If you don’t have time to read the full story:
- Frontier Housing has primarily focused on building new homes since it was established in 1974. But now, with new construction costs being so high, they have been shifting their strategy to focus more on purchasing homes in need of repair, in order to complete the repairs and resell at an affordable price.
- With a $1.3 million loan from Mountain Association, they were able to recapitalize the organization and continue with this shift.
- Frontier Housing and Mountain Association have also collaborated on a unique financing solution to make up some of the difference between the cost of construction and the appraisal value for their clients.
For many families across the country, skyrocketing housing prices are top of mind. There are many factors at play in this housing market squeeze. Many areas have not been building homes fast enough to accommodate for population growth. Construction costs for new homes are higher than ever and supply chains more unpredictable. At the same time, more investors have been snapping up property to capitalize on home and rental prices.
Nonprofit housing groups building affordable housing in Eastern Kentucky are feeling the pains of construction price swings and, in the more populated areas of the region, some markets are also seeing increased competition due to investors.
“We are now seeing historic gaps between the cost to construct and what the home appraises for,” Tom Manning-Beavin, President and CEO of Frontier Housing, said. “For us, our costs may be $210,000 to build a new home, but it may only appraise for around $170,000.”
Frontier Housing has been working since 1974 on affordable housing solutions in Eastern Kentucky, and they currently serve 16 counties. For many of those years, they focused on building new homes. Now, with new construction costs being so high, they have been shifting their strategy to focus more on purchasing homes in need of repair, in order to complete the repairs and resell at an affordable price. However, in looking at purchasing lots or homes in need of repair, particularly in the Boyd and Greenup county areas, they have begun to face increased competition from investors looking at Ashland’s population growth.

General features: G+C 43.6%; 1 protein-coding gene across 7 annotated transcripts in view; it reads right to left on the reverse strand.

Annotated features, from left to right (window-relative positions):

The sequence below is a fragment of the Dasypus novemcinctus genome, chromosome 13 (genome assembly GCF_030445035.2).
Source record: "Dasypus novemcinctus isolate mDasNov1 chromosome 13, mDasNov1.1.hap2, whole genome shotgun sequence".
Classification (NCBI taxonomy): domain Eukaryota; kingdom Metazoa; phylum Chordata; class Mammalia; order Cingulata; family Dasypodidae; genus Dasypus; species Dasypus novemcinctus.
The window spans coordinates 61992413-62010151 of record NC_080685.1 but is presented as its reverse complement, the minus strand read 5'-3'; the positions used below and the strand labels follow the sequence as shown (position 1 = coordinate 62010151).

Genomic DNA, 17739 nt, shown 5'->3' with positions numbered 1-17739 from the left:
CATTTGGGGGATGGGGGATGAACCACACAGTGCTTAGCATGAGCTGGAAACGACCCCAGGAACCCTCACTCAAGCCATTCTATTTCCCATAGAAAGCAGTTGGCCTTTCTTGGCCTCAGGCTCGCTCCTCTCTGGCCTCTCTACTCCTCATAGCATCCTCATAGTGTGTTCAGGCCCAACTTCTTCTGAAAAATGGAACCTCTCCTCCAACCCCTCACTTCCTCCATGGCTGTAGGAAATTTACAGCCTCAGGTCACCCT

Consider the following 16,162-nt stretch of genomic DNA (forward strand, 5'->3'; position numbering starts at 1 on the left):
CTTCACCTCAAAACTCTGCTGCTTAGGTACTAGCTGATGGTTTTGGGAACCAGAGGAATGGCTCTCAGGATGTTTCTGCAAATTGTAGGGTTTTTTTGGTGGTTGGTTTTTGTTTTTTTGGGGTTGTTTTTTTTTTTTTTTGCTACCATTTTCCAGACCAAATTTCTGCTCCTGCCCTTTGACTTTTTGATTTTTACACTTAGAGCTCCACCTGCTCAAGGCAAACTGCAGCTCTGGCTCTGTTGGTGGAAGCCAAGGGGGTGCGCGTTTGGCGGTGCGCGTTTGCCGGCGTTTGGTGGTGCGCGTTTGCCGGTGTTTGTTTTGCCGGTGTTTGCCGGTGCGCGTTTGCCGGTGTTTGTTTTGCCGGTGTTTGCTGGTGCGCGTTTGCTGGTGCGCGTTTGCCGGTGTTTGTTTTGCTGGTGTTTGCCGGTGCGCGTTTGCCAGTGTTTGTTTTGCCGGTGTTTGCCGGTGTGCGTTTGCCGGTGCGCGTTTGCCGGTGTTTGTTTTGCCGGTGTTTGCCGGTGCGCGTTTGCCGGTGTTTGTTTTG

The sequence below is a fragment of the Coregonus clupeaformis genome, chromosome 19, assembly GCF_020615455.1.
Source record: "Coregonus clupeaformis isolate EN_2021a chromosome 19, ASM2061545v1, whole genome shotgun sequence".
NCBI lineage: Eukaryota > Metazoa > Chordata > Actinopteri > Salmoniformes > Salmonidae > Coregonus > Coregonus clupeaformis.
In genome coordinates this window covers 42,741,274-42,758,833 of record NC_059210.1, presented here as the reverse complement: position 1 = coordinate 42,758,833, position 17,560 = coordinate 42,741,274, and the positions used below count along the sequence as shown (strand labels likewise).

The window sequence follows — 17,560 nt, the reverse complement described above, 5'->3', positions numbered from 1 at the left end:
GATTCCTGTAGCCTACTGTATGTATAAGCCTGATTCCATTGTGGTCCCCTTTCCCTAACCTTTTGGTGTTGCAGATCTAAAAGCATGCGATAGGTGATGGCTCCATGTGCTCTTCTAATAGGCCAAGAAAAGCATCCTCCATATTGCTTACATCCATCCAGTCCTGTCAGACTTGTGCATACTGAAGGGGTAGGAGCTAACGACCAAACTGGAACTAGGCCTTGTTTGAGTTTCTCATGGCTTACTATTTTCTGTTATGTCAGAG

With this challenge, they needed more asset liquidity in order to compete as cash buyers amongst these investors. Last year, Tom and his team approached Mountain Association to look at some options for restructuring their past debt in order to clean up their balance sheets and become more attractive to large-scale lenders like PNC Bank.
With a $1.3 million loan from Mountain Association, they were able to recapitalize the organization and pay off several outstanding loans. This allowed them to have better cash flow and do better than just break-even.
Manning-Beavin said this made all the difference to investors like PNC.
After closing on the loan with Mountain Association in June 2021, by the fall of 2021, they were able to get capital from PNC as well as another lender to focus on housing development in Ashland market.
“If we hadn’t been able to work out a solution to lower our current asset-to-liability ratio, that level of investment wouldn’t have worked out,” Manning-Beavin said. “Now we can respond to opportunities in the growing Ashland market faster because we are a cash buyer, rather than having to work out project specific financing each time a lot or home comes available for purchase.”
Frontier Housing and Mountain Association have also collaborated to find further financing solutions in order to make up some of the difference between the cost of construction and the appraisal value. Through the Mountain Association’s How$martKY program, Fleming-Mason Electric Cooperative has offered $5,000 loans to new home owners that are repaid through the utility bill each month.
“This has made these gaps much more workable for our organization and the homeowners,” Manning-Beavin said. “We have some resources and subsidies to offer homeowners, but they are finite. Some homeowners are also not eligible for certain grant programs because their income exceeds the thresholds. This option isn’t income dependent. It can also help address the gap between appraised value and total development cost in an economically just way: the loan doesn’t fall on the borrower if they chose to move out of the house, it stays with the home.”
This is a unique way How$martKY has allowed people to improve their housing situation. The Mountain Association created the program several years ago to address the primary barrier to investment in home improvements: upfront payment. Through the typical use of program, customers pay for energy upgrades each month out of the average savings generated by the upgrade. The program has allowed utilities to put energy efficiency within reach of those who need it the most.
We look forward to our continued partnership with Frontier Housing in support of healthy and affordable housing in Eastern Kentucky.